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Pronouncing 人


Blackfist
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I've mentioned before that I have trouble hearing some of the sounds that native speakers are saying.

人 is a word that is giving me some trouble. Sometimes it sounds like it is being pronounced with a J sound like Jen, a common girl's name in America. Other times is sounds more like it starts with an R sound.

I know the pinyin is written with an r, but it sounds so much like a J to me that I've been pronouncing it that way. What do you think it sounds like?

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It will depend, according to which native speaker is saying it and what is next to it in the sentence.

Sometimes it sounds like it is being pronounced with a J sound like Jen, a common girl's name in America. Other times is sounds more like it starts with an R sound.

Often it's something between the two sounds you mentioned.

Don't spend too much time worrying about it. It's a common word and its meaning will be clear from context.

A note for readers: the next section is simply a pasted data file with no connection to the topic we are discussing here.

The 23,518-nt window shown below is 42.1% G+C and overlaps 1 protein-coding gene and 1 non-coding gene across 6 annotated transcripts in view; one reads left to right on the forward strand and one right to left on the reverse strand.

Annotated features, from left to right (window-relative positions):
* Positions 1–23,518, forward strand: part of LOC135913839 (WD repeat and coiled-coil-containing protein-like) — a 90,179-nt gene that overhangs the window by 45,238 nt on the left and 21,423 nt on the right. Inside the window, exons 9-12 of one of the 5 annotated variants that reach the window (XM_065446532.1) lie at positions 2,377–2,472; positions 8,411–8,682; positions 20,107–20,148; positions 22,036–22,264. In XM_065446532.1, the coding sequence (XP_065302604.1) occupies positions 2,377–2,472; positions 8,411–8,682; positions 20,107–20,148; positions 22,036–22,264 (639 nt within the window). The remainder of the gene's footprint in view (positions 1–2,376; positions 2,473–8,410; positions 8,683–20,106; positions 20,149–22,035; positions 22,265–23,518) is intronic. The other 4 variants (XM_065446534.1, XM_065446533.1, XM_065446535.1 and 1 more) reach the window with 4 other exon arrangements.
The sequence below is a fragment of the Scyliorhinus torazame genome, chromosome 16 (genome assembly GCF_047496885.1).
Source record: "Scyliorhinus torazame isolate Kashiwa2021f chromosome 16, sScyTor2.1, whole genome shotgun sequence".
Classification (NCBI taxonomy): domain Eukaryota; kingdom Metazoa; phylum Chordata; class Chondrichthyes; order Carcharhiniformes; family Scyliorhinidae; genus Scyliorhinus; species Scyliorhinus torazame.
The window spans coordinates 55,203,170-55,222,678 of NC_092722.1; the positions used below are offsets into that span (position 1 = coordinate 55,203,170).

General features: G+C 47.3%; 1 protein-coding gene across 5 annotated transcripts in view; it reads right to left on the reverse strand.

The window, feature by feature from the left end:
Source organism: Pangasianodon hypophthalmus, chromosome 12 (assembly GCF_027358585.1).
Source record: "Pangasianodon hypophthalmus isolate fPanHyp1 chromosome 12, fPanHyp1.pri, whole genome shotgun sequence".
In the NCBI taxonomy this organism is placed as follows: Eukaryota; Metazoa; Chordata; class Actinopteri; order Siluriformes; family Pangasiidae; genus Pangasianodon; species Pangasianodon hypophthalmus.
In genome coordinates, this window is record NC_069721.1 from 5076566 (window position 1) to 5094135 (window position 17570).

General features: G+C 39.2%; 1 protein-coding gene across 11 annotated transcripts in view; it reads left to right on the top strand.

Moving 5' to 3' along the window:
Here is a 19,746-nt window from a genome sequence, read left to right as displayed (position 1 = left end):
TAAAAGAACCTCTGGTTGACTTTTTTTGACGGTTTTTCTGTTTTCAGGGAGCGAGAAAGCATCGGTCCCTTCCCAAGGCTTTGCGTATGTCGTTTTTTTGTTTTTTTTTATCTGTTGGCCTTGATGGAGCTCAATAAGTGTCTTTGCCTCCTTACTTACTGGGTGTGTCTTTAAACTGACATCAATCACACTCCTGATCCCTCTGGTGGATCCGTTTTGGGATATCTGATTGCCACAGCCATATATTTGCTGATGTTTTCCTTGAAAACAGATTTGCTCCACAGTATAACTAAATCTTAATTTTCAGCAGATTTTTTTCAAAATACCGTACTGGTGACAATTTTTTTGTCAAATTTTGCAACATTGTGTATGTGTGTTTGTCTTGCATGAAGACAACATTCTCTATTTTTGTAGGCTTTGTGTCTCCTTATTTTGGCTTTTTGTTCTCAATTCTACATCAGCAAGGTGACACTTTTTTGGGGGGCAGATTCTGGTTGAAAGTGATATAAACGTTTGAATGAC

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There is one potential for error, when you equate the Chinese "r" to English/American "j" like in "Jen", I think, and that is: "J" has got a hint of a "d" in the beginning [djen] which the Chinese "r" never has.

WhatI ever equation you use, I think it's fair to say that in Chinese, there are variations in pronunciation, and they are ok. Sometimes it sounds more like "r", sometimes more like "j" (the French j like in "je") and both is correct.

For producing the sound myself, I still dread saying the word 日 rì (sun). Fortunately you don't speak it out so often :P

淨土極樂's suggestion is interesting and helpful. Looking at it from a linguistic point is often helpful, I think, because the written form of a letter and what we think how it should be produced can be misleading.

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The 'r' in 'ren' is pronounced somewhat similar to the 's' in 'measure'. Try it.

Please, no.

Using the pinyin 'r' sound is is how many Chinese people are taught to pronounce that 's' sound in English.

If you've ever heard and been mystified by a Chinese person saying they 'urually' do something, you'll know why this is a bad idea. The problem with these sounds is that in isolation they might be close, but when you are combining them with other sounds to form a word, they influence the surrounding sounds in different ways and end up sounding confusing and wrong.

This sound is one of the big pronunciation problems I found Chinese learners of English had the most difficultly correcting if they'd learnt it the wrong way using pinyin 'r' (much better to use English 'sh'). Don't go down the reverse of that path!

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